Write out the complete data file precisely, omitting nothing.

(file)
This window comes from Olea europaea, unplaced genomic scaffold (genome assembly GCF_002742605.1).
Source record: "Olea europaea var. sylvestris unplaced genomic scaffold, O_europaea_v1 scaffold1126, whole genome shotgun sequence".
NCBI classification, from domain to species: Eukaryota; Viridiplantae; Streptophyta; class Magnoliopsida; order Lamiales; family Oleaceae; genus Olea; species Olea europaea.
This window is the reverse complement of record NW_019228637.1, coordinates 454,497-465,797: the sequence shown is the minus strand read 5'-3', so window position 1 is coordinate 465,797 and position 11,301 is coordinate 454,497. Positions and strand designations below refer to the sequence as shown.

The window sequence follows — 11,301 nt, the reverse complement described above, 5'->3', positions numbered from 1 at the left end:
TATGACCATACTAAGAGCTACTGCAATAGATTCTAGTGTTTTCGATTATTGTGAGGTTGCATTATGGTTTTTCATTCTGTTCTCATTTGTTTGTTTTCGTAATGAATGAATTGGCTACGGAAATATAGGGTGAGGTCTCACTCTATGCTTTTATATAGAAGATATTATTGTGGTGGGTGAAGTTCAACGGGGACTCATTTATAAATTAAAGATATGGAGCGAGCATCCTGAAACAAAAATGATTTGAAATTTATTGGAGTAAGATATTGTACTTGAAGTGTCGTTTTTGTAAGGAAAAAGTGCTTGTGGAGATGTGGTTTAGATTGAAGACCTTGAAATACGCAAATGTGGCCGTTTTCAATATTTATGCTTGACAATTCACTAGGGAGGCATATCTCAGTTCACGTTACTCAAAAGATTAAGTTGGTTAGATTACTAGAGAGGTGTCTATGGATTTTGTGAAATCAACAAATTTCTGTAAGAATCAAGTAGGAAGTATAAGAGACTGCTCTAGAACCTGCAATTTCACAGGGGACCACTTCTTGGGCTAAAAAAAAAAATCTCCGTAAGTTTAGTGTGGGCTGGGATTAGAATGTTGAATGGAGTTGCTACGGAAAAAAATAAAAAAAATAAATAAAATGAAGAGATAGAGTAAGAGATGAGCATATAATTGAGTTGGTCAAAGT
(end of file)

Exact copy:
This window comes from Olea europaea, unplaced genomic scaffold (genome assembly GCF_002742605.1).
Source record: "Olea europaea var. sylvestris unplaced genomic scaffold, O_europaea_v1 scaffold1126, whole genome shotgun sequence".
NCBI classification, from domain to species: Eukaryota; Viridiplantae; Streptophyta; class Magnoliopsida; order Lamiales; family Oleaceae; genus Olea; species Olea europaea.
This window is the reverse complement of record NW_019228637.1, coordinates 454,497-465,797: the sequence shown is the minus strand read 5'-3', so window position 1 is coordinate 465,797 and position 11,301 is coordinate 454,497. Positions and strand designations below refer to the sequence as shown.

The window sequence follows — 11,301 nt, the reverse complement described above, 5'->3', positions numbered from 1 at the left end:
TATGACCATACTAAGAGCTACTGCAATAGATTCTAGTGTTTTCGATTATTGTGAGGTTGCATTATGGTTTTTCATTCTGTTCTCATTTGTTTGTTTTCGTAATGAATGAATTGGCTACGGAAATATAGGGTGAGGTCTCACTCTATGCTTTTATATAGAAGATATTATTGTGGTGGGTGAAGTTCAACGGGGACTCATTTATAAATTAAAGATATGGAGCGAGCATCCTGAAACAAAAATGATTTGAAATTTATTGGAGTAAGATATTGTACTTGAAGTGTCGTTTTTGTAAGGAAAAAGTGCTTGTGGAGATGTGGTTTAGATTGAAGACCTTGAAATACGCAAATGTGGCCGTTTTCAATATTTATGCTTGACAATTCACTAGGGAGGCATATCTCAGTTCACGTTACTCAAAAGATTAAGTTGGTTAGATTACTAGAGAGGTGTCTATGGATTTTGTGAAATCAACAAATTTCTGTAAGAATCAAGTAGGAAGTATAAGAGACTGCTCTAGAACCTGCAATTTCACAGGGGACCACTTCTTGGGCTAAAAAAAAAAATCTCCGTAAGTTTAGTGTGGGCTGGGATTAGAATGTTGAATGGAGTTGCTACGGAAAAAAATAAAAAAAATAAATAAAATGAAGAGATAGAGTAAGAGATGAGCATATAATTGAGTTGGTCAAAGT